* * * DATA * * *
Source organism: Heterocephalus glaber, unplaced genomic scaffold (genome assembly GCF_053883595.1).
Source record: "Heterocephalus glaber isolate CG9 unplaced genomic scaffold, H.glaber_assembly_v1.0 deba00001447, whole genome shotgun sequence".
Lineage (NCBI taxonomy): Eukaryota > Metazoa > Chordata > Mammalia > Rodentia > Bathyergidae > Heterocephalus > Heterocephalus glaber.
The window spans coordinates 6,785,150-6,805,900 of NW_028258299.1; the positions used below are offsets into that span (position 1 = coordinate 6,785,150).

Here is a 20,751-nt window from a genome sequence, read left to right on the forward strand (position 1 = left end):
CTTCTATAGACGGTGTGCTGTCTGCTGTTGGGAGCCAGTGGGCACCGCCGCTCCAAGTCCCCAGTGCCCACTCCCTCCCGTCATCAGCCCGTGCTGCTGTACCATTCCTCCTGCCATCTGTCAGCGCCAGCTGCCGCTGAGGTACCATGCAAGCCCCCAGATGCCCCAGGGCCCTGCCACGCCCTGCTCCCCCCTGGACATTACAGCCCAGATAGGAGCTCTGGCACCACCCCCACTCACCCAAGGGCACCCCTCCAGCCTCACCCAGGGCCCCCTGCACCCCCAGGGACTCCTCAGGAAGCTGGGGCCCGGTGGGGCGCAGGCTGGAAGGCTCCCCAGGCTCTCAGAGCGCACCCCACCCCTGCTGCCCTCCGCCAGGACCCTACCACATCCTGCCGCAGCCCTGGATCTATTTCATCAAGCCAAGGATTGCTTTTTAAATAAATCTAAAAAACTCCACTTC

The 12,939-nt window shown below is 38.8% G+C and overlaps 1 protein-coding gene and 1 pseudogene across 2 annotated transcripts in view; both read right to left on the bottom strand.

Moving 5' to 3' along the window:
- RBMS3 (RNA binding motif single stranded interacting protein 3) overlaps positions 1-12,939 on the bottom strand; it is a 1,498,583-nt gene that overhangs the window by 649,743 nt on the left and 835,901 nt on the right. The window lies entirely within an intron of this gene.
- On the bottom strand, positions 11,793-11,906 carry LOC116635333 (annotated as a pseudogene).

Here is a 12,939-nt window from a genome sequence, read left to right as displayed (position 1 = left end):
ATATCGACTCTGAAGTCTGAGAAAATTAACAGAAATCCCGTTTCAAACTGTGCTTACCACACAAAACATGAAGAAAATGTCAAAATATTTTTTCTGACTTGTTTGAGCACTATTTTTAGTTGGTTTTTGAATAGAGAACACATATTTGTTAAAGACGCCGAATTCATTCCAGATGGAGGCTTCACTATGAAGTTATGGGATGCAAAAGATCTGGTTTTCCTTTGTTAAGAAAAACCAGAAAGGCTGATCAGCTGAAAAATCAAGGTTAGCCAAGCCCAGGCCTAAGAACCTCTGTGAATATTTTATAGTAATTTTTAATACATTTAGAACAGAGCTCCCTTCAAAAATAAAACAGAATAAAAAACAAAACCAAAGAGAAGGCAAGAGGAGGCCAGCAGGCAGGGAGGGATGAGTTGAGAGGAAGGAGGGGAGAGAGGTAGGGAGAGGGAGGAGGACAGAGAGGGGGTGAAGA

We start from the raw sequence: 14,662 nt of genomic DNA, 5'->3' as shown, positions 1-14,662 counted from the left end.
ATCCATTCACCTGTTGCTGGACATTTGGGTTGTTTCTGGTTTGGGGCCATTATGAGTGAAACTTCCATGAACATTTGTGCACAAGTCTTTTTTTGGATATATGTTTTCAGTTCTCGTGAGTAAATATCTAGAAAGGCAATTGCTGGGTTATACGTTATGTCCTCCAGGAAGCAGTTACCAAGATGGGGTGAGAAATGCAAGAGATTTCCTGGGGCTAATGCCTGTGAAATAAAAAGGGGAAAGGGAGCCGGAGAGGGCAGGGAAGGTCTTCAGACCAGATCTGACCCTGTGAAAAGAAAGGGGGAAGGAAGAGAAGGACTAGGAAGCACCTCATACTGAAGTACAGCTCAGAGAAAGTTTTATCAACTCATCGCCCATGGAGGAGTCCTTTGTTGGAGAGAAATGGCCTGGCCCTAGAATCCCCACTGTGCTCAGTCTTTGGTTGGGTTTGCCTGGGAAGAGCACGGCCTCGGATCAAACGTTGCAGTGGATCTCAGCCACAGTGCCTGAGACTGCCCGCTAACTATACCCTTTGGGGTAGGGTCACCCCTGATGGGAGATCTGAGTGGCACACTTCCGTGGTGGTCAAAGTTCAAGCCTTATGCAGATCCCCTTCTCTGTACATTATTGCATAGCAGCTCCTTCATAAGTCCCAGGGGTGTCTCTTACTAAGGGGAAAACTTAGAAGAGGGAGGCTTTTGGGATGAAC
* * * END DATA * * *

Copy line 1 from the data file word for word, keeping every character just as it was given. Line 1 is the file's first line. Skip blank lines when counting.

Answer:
Source organism: Heterocephalus glaber, unplaced genomic scaffold (genome assembly GCF_053883595.1).